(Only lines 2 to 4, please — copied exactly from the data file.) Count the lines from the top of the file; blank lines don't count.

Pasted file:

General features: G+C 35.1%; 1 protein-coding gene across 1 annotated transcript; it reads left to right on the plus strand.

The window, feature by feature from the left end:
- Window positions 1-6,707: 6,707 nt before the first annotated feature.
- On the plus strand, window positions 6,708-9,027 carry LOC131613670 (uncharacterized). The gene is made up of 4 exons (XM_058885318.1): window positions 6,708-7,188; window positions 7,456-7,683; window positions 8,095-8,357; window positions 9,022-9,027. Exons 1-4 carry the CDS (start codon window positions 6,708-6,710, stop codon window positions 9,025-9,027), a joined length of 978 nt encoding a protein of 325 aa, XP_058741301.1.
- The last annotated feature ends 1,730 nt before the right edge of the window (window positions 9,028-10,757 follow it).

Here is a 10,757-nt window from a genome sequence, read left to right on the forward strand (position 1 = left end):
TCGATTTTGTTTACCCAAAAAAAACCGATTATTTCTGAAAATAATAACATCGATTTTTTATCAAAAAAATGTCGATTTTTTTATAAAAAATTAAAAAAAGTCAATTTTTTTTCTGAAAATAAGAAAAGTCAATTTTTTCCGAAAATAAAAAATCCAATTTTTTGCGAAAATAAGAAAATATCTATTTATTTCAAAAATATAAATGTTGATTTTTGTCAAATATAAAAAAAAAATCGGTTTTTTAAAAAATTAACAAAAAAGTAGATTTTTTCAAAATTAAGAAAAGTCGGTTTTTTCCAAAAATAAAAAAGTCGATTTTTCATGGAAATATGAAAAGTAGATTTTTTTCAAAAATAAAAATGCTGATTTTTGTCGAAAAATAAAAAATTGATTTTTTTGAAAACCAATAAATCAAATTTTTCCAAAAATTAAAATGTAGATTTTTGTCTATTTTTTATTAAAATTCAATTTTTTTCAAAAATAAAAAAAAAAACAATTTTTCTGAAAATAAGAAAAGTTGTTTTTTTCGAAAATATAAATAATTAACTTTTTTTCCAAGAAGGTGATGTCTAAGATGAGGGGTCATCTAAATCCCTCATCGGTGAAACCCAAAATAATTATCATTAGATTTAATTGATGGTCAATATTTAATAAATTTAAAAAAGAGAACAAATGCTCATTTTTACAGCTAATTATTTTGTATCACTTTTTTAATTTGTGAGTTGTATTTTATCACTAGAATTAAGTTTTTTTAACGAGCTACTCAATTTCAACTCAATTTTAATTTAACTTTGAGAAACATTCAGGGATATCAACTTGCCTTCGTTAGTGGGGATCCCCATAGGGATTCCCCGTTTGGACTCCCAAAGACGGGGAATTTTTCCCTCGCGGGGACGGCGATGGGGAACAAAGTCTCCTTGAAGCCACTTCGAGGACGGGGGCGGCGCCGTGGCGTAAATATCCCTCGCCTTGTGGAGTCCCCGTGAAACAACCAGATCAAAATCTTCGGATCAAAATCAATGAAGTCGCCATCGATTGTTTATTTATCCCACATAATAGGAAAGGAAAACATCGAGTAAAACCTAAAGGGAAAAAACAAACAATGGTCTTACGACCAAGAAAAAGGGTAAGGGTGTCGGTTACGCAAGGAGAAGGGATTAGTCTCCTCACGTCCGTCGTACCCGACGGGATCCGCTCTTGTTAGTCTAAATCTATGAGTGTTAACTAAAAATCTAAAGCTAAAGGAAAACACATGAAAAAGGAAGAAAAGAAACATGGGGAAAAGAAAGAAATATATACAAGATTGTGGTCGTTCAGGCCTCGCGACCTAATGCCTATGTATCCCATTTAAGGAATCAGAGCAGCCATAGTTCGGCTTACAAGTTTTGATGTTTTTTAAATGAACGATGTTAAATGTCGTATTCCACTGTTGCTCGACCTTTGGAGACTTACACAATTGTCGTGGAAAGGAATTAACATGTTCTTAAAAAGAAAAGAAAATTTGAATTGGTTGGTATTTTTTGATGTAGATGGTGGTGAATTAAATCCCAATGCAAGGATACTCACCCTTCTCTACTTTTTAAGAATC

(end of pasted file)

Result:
The window, feature by feature from the left end:
- Window positions 1-6,707: 6,707 nt before the first annotated feature.
- On the plus strand, window positions 6,708-9,027 carry LOC131613670 (uncharacterized). The gene is made up of 4 exons (XM_058885318.1): window positions 6,708-7,188; window positions 7,456-7,683; window positions 8,095-8,357; window positions 9,022-9,027. Exons 1-4 carry the CDS (start codon window positions 6,708-6,710, stop codon window positions 9,025-9,027), a joined length of 978 nt encoding a protein of 325 aa, XP_058741301.1.